Set the stage for great things this year inspired by the vibrant art of traditional Chinese Opera.
What was once a traditional vibrant display of life during Chinese New Year is now a dying art form today. Chinese Opera is a culmination of stories from thousands of years involving several cultural elements including illustrious songs, martial arts and acrobatics, magnified through majestic theatrics on stage.
Although there are many different types of traditional Chinese Opera out there, Teochew Opera remains the most common and prominent one in Malaysia. With little to no words spoken, colours of a character’s face play a significant role in breathing life and guiding the audience through a story.
This Chinese New Year, TM wants to revitalise the lost art of traditional Chinese Opera by making Malaysians the face of it all.
In each play, there are 4 main characters with distinct facial features and makeup colours that symbolises their individual personality, role and fate in a story.
The female protagonists can be identified with a scalloped hairline on her forehead. Quite notably she will have a high brow arch and saturated pink hues on her face symbolising her virtuous and positive nature.
Similarly to Dan, the male protagonists will don a saturated pink face and high brow arch symbolising his righteous and positive nature.
Typically the Jing’s face is painted in bold makeup colours and unique patterns symbolising a different characteristic and role a character plays in a story.
The comedian (fool) is recognised by a distinctive white patch on his face symbolising his/her funny, down-to-earth personality.
Learn and discover the significance of colour in traditional Chinese Opera as we take you on an adventure.
Scan the QR code to find out how you will face the year ahead.
Are you a Dan, Sheng, Jing or Chou?
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Meet Goh Hooi Ling, 4th generation Teochew Opera performer and founder of Teochew Puppet and Opera House. Born and raised in Penang, Ling’s childhood was unlike most as she spent her days immersed in the vibrant art backstage watching her family take centre stage.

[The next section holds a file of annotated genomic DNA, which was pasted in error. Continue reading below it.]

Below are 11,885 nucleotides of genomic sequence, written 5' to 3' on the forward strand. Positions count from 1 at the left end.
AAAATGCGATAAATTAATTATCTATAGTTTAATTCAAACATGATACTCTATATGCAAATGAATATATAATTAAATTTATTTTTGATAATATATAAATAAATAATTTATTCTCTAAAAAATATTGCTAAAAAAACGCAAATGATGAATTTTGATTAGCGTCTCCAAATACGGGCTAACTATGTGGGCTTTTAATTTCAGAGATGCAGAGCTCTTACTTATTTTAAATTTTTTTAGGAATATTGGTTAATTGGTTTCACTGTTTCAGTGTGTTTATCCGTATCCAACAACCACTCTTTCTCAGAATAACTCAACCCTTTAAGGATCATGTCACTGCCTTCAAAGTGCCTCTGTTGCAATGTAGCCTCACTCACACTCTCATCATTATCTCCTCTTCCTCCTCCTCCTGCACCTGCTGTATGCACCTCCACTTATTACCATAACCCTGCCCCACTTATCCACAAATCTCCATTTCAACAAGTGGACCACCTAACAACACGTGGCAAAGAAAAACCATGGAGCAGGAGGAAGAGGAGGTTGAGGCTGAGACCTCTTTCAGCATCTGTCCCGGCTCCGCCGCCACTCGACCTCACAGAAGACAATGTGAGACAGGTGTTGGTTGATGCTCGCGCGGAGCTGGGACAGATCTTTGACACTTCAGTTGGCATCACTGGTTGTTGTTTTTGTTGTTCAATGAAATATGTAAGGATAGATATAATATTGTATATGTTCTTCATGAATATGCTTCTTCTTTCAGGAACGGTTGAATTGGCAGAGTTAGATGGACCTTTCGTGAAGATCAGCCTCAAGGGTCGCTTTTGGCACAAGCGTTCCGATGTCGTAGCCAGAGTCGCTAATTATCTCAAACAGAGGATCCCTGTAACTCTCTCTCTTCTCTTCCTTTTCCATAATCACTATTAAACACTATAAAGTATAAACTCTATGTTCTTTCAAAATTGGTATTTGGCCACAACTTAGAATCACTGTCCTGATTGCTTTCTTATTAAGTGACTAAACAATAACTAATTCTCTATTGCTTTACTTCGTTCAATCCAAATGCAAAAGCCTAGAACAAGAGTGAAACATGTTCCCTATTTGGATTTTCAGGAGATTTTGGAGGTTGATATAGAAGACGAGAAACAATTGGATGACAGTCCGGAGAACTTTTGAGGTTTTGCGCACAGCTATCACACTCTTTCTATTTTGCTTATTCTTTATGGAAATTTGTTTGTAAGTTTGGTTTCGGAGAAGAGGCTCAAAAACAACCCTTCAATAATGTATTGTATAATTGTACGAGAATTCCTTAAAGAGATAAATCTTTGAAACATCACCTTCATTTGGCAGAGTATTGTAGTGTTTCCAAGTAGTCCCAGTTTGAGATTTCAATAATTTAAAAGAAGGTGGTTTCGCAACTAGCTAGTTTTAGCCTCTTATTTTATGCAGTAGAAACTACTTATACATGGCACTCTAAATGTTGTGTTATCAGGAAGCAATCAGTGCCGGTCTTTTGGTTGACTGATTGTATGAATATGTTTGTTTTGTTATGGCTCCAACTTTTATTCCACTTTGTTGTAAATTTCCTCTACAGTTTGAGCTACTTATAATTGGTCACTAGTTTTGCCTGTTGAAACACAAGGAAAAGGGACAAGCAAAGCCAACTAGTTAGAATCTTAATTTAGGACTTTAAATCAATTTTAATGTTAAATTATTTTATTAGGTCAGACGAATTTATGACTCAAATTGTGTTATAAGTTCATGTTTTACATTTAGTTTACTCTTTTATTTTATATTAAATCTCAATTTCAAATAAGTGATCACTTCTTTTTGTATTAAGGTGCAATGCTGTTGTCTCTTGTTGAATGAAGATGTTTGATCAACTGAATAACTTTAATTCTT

Her mother Toh Ai Hwa, founded Kim Giok Low Choon Puppet Troupe in 1989 and was honoured with the Living Heritage Treasure award by the Penang heritage Trust. Under the tutelage of experts and influence of her family, Ling is a master of the intricacies of iron-rod puppet manipulation as well as the nuances of each prominent character (Dan, Sheng, Jing and Chou) in Teochew Opera.
Following in her mother’s footsteps in exposing the art of traditional Chinese Opera in Malaysia, she successfully established a live-size Teochew Opera troupe in 2009, bringing over 30 local, Thai and mainland Chinese performers and musicians together. The troupe is famously remembered for their triumphant performance at the Penang Performing Arts Centre of the swan song before they unfortunately disbanded.
Today, Ling runs a Teochew Opera museum that offers a multitude of different cultural immersion experiences for visitors to fully appreciate the art form when she’s not teaching Chinese Opera classes. As she continues to preserve this traditional artform, Ling hopes to educate Malaysians about the cultural values and moral lessons imparted behind the exuberant performances amidst the illustrious costumes and makeup on stage.